- Eating when you’re not hungry
- Eating food very quickly
- Eating alone or secretly
- Feeling guilty, ashamed, depressed or disgusted after eating
It is also important that you are able to recognise binge eating disorder symptoms in others. These are some of the main warning signs to look out for in your loved ones, as listed by the National Eating Disorders Association:
- Evidence of hidden binge eating, i.e. lots of empty wrappers or food containers, disappearance of large quantities of food in the house
- Appearing uncomfortable eating around others
- Showing extreme concern with body weight and shape
- Disruption in normal eating behaviours, i.e. eating meals at unusual times or eating continuously throughout the day
- Noticeable fluctuations in weight, both up and down
Binge Eating Disorder Treatment
The first step when dealing with any illness, physical or mental, is generally a discussion with your GP. Treatment for binge eating disorder usually begins with a guided self-help programme.
These treatment plans involve working through a self-help book at home, but combined with sessions with a healthcare professional. These programmes encourage you to monitor what you are eating, make and adhere to realistic meal plans, identify and recognise your triggers, and find other, healthier ways to cope with your feelings and stress.
Guided self-help can be incredibly useful and effective, encouraging and allowing you to take back control of your dietary habits. Sometimes, however, this is not enough.
Cognitive behavioural therapy, or CBT for short, is an incredibly useful tool in combatting eating disorders- and it may be that this is what you need to help you get back on track.
CBT is most commonly used as a therapy for the treatment of anxiety, but it is especially well suited for the modification of harmful behaviour and habits. CBT is a talking therapy, with the aim of helping you to explore your thoughts, feelings and actions.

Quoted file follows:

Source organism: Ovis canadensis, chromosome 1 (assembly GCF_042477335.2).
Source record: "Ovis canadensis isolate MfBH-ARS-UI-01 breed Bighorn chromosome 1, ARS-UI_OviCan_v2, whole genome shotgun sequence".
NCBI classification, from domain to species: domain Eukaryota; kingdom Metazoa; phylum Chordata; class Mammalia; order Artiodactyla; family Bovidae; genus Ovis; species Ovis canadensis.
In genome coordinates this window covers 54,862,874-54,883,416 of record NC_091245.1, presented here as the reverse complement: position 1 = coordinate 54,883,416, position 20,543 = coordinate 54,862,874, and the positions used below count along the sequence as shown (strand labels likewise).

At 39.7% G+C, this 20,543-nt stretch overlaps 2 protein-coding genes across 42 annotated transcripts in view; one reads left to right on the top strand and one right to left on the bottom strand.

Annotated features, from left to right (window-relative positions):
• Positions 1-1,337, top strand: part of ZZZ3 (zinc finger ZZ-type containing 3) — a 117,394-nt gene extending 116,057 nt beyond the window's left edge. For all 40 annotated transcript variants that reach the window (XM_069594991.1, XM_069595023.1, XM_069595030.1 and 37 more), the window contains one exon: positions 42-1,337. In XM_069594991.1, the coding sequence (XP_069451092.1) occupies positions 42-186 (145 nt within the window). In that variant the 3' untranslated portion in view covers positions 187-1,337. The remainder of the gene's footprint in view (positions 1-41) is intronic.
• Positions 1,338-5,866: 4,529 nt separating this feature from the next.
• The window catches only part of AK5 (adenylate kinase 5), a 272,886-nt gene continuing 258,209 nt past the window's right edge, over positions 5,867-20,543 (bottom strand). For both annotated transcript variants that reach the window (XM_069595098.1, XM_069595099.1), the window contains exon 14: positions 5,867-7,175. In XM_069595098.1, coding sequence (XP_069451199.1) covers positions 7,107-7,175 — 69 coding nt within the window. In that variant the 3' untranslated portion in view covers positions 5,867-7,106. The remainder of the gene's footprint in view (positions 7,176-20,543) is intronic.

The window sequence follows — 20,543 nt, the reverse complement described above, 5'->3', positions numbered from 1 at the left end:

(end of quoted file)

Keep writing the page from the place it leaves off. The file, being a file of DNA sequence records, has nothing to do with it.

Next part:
CBT encourages you to approach stressful problems in a rational way, breaking it down into smaller issues so that the overall situation is more manageable.
Because binge eating is often associated with stress, CBT can help you to build self-discipline and resist the compulsion to overeat. If you are given CBT for binge eating disorder, it will help you to:
- Adopt regular, healthier eating habits
- Work out what exactly is triggering your binge eating
- Manage any negative feelings you have about your body
- Adhere to your new eating habits so that you do not relapse back into bingeing
At Cassiobury Court, we offer CBT as a standard treatment in many of our rehabilitation programmes. So if you are struggling with binge eating disorder, and you need help in your recovery, contact us today for further information.
We understand that there are many reasons why people develop eating disorders, and no two people experience this illness in the same way. With us, you can expect a personalised treatment plan that puts your needs first.